Sunday, June 15, 2014

Why My Dad is NOT My Hero.


(My dad and I: June 17th, 2012)

Be her hero, they say. Every princess needs one. Our culture centers around this idea that every little girl needs a hero daddy. The perfect dad is the one that saves his little girl from all harm, who never fails her, who protects her, who fights for her, who wards off boys, and makes her feel beautiful. He tells her she can have the world and everything in it; that she is such a magnificent being that nothing could ever compare to who and what she is. He tells her she’s worth diamonds and then some. He tells her no one could ever be good enough for his little princess. That’s the dad every girl dreams for, because they are told by our society that their dad is supposed to be their hero. The thing is, society is wrong (that’s shocking, isn’t it?).

My dad has yelled at me. He has insulted me. He has discouraged me. He has ignored me at times. He has offended me. He has put the importance of his job over the importance of me in some moments. He has placed more importance on a phone call than spending time with me. He has valued sleep over coming to see me in a drama on a Sunday morning. My dad has failed me during crucial moments in my life. He has not always been there to save me. He has not always let me go where I want and do what I want. He has been strict at times. He never let me go out with boys or be in a relationship as a teenage girl.There are times when I  would go to him asking him to right a wrong done to me by a sibling, and, instead, he disciplined me. Sometimes, he was the reason I cried.

My dad is not my hero. He's never claimed to be a hero, either. He doesn't pretend to be perfect and, to be honest, makes sure I know he isn't. Sometimes, he seems more like the bad guy than the good guy. He expects so much of me it seems utterly impossible to achieve who he wants me to be. Often I am left discouraged and disappointed that I’m not everything he asks of me.

Here is what my dad understands that much of the world does not: He was never meant to be my hero. He was meant to be my dad. He was meant to lead me, to guide me, to do (to the best of his abilities) everything God asked of him. He was to train me up in the way I should go, so when I was old I would not depart from it. He was never meant to save me. He was meant to show me how to be saved. Only Jesus can save me. My dad knew that from the beginning. He never expected to be my hero. Only to be the best father he was able to be. My father didn’t save me from anything. He knew that God had a plan for me and in every moment that I cried for help or I went to him asking him to tell me what to do or how to act, he reminded me of that.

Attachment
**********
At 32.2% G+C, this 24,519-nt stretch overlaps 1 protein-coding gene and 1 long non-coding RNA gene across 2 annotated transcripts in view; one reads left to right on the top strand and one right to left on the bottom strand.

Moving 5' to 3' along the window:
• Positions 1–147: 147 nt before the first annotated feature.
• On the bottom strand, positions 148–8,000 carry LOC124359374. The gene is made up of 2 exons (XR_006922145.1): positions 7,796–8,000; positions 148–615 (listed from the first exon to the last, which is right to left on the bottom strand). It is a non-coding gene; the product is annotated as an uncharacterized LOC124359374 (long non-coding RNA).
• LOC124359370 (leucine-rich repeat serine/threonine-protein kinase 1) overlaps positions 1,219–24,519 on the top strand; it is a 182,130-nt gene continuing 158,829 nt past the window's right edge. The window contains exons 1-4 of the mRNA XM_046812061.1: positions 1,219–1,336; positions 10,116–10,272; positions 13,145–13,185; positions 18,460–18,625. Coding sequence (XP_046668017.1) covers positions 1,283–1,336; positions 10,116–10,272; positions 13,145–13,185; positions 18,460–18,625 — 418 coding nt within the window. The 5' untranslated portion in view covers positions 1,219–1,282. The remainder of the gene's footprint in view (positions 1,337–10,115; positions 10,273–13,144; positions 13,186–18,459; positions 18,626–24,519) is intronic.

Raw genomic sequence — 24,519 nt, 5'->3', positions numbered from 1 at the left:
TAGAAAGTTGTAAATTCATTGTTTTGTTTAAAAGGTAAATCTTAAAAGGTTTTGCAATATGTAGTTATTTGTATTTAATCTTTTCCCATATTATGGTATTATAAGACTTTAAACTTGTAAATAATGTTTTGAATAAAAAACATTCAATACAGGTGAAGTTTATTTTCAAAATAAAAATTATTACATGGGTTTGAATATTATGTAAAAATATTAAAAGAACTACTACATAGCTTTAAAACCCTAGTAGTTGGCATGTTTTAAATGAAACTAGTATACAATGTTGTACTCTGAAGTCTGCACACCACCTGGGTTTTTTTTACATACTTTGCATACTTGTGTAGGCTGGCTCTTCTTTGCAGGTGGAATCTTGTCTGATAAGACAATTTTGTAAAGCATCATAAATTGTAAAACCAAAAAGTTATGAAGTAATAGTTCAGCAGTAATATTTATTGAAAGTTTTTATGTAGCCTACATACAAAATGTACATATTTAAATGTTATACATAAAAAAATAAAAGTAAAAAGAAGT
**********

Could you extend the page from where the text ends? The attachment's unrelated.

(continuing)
For every time he yelled at me, he apologized and showed me what it meant to humble yourself in repentance. For every insult, he reminded me of my strengths (and apologized and showed me what it meant to humble yourself). In the times that he ignored me, he spent time calming down so he wouldn’t yell at me or offend me. He spent time forgiving me because I had wronged him. Even though I hadn’t asked for forgiveness. He has failed me during crucial points in my life, but he has taught me to be strong and depend on the strength of Christ, not the strength of my dad. He hasn’t always been there to save me and has failed at times when he’s tried, but he trusted that he didn’t need to do the saving. He knew his power was in Christ, not in himself. He hasn’t always let me do what I want to or go where I want to, but he has taught me that I am not the most important being in this world; that other people always come before yourself. He has disciplined me when I wanted him to discipline my siblings because he wanted me to understand that, in order to be the best person I can be, I have to see my wrongs before I lash out at the wrongs of another. Sometimes he’s the reason I cry, but sometimes I’m the reason he cries.

My dad has taught me to be compassionate and loving. To accept all people and to reach for the best version of who I am. He has taught me to work hard and play harder. He has instilled in me a love for people so deep that it doesn’t end or wear out. He never told me that I was too good for any man, instead, he taught me how to be a better woman. He taught me how to know what a good man is. He taught me that by showing me who he is.